Published on October 3rd, 2015 | by SgtKaiju0
Cult Of Consume – Vol X
Greetings and welcome to my little dark corner of Need To Consume, THE CULT OF CONSUME. This is where we look beyond the frontline of film, deep into the DVD racks, into the VOD void and around the back into the alleyway of re-releases. This isn’t the place for your blockbuster drudgery. I’m going to be bringing you hidden gems of the cult world, lost classics and certainly some films that have been forgotten for good reason.
There will be zombies. There will death. There will be terrible acting and set that move when touched. There will be nudity, violence, aliens, gods, gangsters, madmen and femme fatales. Come with me…
Hard To Be A God
What can I say about Hard To Be A God? Picture an alternate dimension, where the renaissance never happened, picture a team of scientists from our world going to the planet to study it, picture one of those scienctists setting himself up as a God whilst an intellectual purge happens around him. And then film it a style that makes Chien Andalou look narratively driven and Slacker look structured, overdub all the dialogue and release in sumptuous B&W. But don’t let any of this make you think I didn’t like the film, this film drew me and held me for it’s entire 3hr runtime. It’s Koyaanisqatsi-like nature is enthralling. A must see for any student of cinema, or anyone wanting something beyond usual Hero’s Journey of western cinema.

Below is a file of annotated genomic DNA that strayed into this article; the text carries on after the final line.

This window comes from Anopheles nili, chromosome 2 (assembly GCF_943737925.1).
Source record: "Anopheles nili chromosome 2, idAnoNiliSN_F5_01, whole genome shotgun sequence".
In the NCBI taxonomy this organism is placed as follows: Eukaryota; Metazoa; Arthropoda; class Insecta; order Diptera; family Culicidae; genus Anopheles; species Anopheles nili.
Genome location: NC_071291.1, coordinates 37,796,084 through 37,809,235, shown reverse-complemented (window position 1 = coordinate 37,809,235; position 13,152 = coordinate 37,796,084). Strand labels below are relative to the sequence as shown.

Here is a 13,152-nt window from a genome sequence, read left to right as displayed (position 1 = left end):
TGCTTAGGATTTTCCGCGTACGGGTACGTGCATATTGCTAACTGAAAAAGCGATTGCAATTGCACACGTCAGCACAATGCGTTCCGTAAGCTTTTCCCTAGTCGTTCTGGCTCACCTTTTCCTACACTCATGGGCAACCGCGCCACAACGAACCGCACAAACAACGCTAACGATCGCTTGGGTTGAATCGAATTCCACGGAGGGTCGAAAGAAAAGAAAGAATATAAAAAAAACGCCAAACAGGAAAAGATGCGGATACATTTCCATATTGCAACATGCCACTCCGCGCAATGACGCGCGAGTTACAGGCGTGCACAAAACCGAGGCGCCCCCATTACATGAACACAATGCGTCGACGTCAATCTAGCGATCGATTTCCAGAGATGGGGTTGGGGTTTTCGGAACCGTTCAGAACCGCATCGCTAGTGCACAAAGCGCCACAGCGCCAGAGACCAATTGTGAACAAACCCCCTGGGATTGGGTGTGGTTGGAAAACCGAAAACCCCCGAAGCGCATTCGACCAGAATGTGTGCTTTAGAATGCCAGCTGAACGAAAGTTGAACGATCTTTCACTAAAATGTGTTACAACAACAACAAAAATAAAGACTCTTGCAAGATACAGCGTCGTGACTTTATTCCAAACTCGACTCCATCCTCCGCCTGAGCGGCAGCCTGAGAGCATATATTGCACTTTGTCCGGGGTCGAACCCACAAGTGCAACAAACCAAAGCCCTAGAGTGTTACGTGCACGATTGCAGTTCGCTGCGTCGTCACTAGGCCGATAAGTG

The New Girlfriend
The New Girlfriend is a film that does some work to defy categorization, at times a Hitchcockian tale of deceit and uneasy and at others, a light french comedy. It tells the story of Claire, a french woman grieving her recently deceased best friend, who discovers that her friends husband has a side-life in cross-dressing. In non-french hands this premise could easily been the basis for Sandler-esque crassness, but here it is handled with a minimalist and light touch, as they descend deeper into this rabbit hole. The majority of the heavy lifting is done by Anaïs Demoustier as Claire and Romain Duris as the widower, but with excellent support from Raphaël Personnaz as Claire’s husband, all excellently directed by the talented François Ozon.
Grace Of My Heart
Somewhat of an oddity in this months list, Grace Of My Heart is a vague heart-warming story of a Carole King-inspired singer-songwriter, charting the music industry from the 50s through to the 70s. There’s not even a grisly murder or a zombie!
Illeana Douglas takes centre stage as the lead, bringing with her an element of grace and charisma, carrying the film amidst some dodgy acting and even dodgier hairpieces (I’m looking at you John Turturro). Ultimately the film lives or dies by her performance, and she succeeds admirably. This film is very much outside of my normal wheelhouse of films, but I was carried along with this to the end.
A rare treat on Cult Of Consume, a good film you can watch with your mum.
Another year, another splurge of Brit-gangster films, telling the story of the good ‘un who just gets pulled into crime to help their dear ol’ mum. Bollocks to them.